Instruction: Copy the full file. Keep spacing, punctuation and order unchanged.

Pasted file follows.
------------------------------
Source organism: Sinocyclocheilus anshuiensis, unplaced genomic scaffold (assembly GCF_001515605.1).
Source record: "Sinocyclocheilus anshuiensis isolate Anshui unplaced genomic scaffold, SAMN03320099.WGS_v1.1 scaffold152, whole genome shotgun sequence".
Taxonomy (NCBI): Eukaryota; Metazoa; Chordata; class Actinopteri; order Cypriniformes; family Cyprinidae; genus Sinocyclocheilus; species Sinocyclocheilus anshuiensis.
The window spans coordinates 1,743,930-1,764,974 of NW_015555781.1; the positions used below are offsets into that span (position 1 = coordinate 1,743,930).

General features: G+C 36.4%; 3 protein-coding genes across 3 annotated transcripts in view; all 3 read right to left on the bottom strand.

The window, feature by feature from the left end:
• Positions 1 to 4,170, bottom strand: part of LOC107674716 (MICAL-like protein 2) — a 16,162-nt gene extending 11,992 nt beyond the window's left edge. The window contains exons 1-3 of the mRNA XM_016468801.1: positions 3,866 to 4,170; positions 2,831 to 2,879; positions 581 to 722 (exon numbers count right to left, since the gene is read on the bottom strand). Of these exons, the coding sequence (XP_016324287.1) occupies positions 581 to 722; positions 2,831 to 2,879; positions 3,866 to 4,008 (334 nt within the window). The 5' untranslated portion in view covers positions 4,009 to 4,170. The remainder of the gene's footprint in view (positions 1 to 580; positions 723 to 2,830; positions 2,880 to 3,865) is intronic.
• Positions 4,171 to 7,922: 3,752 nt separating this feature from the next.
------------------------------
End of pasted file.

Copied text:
Source organism: Sinocyclocheilus anshuiensis, unplaced genomic scaffold (assembly GCF_001515605.1).
Source record: "Sinocyclocheilus anshuiensis isolate Anshui unplaced genomic scaffold, SAMN03320099.WGS_v1.1 scaffold152, whole genome shotgun sequence".
Taxonomy (NCBI): Eukaryota; Metazoa; Chordata; class Actinopteri; order Cypriniformes; family Cyprinidae; genus Sinocyclocheilus; species Sinocyclocheilus anshuiensis.
The window spans coordinates 1,743,930-1,764,974 of NW_015555781.1; the positions used below are offsets into that span (position 1 = coordinate 1,743,930).

General features: G+C 36.4%; 3 protein-coding genes across 3 annotated transcripts in view; all 3 read right to left on the bottom strand.

The window, feature by feature from the left end:
• Positions 1 to 4,170, bottom strand: part of LOC107674716 (MICAL-like protein 2) — a 16,162-nt gene extending 11,992 nt beyond the window's left edge. The window contains exons 1-3 of the mRNA XM_016468801.1: positions 3,866 to 4,170; positions 2,831 to 2,879; positions 581 to 722 (exon numbers count right to left, since the gene is read on the bottom strand). Of these exons, the coding sequence (XP_016324287.1) occupies positions 581 to 722; positions 2,831 to 2,879; positions 3,866 to 4,008 (334 nt within the window). The 5' untranslated portion in view covers positions 4,009 to 4,170. The remainder of the gene's footprint in view (positions 1 to 580; positions 723 to 2,830; positions 2,880 to 3,865) is intronic.
• Positions 4,171 to 7,922: 3,752 nt separating this feature from the next.